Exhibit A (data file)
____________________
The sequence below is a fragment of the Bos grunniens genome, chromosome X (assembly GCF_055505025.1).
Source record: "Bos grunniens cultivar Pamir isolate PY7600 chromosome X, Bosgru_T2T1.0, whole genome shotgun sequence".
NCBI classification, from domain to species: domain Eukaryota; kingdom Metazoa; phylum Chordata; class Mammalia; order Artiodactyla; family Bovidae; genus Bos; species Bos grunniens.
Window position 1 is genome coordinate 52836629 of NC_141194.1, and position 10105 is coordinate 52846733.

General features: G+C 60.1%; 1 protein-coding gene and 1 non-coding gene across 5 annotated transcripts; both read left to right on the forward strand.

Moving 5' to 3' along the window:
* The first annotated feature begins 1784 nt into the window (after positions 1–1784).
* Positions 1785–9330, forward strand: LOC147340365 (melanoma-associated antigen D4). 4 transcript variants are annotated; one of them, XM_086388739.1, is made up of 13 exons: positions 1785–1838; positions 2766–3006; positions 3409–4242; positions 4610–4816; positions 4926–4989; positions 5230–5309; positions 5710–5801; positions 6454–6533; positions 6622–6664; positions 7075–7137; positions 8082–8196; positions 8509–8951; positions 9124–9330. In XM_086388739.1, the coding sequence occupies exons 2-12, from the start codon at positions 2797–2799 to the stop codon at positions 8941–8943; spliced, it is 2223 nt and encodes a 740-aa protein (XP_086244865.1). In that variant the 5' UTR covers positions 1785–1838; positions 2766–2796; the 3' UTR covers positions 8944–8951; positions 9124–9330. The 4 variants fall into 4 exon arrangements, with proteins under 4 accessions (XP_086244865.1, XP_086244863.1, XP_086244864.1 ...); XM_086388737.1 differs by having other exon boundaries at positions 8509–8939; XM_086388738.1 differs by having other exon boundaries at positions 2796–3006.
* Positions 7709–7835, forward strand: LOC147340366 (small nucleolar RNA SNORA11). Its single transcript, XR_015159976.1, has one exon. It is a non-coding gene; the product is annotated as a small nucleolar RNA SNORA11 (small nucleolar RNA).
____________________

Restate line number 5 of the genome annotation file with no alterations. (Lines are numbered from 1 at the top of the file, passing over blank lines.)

General features: G+C 60.1%; 1 protein-coding gene and 1 non-coding gene across 5 annotated transcripts; both read left to right on the forward strand.